Avery Fisher Career Grant winner, Opus 3 Artist, and Pianist Shai Wosner gave a masterclass this month for musicians at SFCM, where he shared some tips for the next generation.
By Mark Taylor
This month Famous Pianist and Opus 3 Artist Shai Wosner gave a masterclass and performance for SFCM students. The partnership with the Opus 3’s alliance made in 2020 with SFCM, aims to improve and enhance the student experience. Here are the highlights you may have missed from Shai Wosner’s performance and some words of wisdom for pianists and other future professional musicians. In addition, SFCM is a curator on Apple Music, and this month our playlist includes a specially catered collection of work featuring Shai Wosner, you can listen for yourself on Apple music or Spotify.
Music is Harmony
1.) In music we don't always know how long the phrase is, we don’t know how to treat it or shape it or when it ends. We don’t have a period, like in text, but then so how do you know? The answer? The harmony. Why is it not the melody or rhythm? It’s because harmony determines what the rhythm, and melody do, not the other way around.
Let it go
2.) Try for more release, it’s rare for every single note in a passage to be played fortissimo, try coming from the keys, then upward, rather than frozen and coming from above, come from the keys and then upwards, kind of pinch the keys. If you try to include the release of the note itself as you approach the note, it will make a difference in how you play.
Rubato is not Robotic
3.) Rubato is more effective if there is a framework, and context. Here, the context is not so much within the bars because they go by so fast, but it’s in the groupings. Have you thought of the groupings of the bars? Do they fit into some sort of pattern?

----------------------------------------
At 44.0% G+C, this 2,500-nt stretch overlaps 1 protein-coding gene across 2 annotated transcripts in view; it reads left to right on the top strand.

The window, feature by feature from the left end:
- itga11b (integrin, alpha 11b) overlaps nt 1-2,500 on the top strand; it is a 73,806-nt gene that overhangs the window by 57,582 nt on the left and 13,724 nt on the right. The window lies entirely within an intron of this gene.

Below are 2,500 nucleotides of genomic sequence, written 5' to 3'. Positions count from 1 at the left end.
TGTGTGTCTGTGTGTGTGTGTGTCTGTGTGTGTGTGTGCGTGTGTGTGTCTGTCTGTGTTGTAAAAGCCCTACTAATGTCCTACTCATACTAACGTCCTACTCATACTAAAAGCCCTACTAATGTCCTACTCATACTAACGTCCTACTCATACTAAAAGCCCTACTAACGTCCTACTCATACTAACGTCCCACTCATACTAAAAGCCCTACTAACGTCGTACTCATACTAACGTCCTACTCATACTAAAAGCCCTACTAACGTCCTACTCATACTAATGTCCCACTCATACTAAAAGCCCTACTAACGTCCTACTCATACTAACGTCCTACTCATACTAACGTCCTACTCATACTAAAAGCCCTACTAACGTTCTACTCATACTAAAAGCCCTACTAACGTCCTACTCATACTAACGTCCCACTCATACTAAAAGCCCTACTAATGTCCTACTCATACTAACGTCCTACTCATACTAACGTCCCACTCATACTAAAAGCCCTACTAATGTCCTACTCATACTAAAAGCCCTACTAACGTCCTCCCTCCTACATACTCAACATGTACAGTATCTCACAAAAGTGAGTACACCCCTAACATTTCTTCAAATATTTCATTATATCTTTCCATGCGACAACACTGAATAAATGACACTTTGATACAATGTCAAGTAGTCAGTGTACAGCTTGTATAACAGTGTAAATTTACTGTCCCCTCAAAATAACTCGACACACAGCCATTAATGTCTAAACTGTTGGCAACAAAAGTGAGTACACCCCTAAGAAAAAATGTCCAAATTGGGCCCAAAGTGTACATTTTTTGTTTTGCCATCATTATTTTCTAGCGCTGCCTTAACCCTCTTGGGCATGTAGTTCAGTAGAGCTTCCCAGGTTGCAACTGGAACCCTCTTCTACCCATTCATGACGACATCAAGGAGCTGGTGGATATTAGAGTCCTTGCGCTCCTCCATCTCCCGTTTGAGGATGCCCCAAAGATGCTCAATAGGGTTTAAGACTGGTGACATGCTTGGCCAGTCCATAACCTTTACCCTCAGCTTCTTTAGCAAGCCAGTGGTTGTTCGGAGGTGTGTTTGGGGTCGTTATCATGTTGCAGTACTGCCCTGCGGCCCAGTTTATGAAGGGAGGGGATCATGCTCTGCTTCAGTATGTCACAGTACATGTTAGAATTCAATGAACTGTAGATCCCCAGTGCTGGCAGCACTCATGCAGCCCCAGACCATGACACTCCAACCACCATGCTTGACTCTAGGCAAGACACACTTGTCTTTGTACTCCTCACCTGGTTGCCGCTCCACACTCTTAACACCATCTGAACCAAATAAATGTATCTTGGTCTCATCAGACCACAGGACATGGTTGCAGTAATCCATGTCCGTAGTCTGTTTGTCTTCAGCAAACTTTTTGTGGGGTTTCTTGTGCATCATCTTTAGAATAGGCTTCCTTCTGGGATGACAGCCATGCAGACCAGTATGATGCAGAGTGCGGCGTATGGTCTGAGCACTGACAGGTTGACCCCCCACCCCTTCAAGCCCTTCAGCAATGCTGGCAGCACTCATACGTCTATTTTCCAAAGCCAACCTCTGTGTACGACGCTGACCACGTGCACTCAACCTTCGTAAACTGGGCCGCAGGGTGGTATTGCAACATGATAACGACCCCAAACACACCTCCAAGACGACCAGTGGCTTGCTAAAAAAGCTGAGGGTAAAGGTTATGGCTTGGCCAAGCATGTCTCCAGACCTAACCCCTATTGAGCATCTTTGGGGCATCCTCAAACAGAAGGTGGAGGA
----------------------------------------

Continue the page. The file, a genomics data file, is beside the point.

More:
Avoid Patterns, Embrace Spontaneity
4.) Another thing to think about when it comes to rubato, is to make sure you don’t fall into patterns. As soon as you do the same rubato, three times in a row, usually even two times, it becomes a pattern, and if it becomes a pattern, then it doesn't sound like rubato, not something spontaneous and creative.
Control the Keys
It’s good if you are able to create intensity, and still plan to be smart about it. As pianists it’s extremely important to know the orchestral repertoire, or opera too. Our instrument—more than any other instrument by far—spends most of the time pretending like it's something else, a singer, a violin, a string quartet, and in this case definitely a symphony orchestra.
Listen, Listen, Listen
While playing in an orchestra. The reason I'm telling you this is because it's much easier to get all of these colors and how the music evolves symphonically. If it’s in your ears… it's easier already, and that’s the key to success
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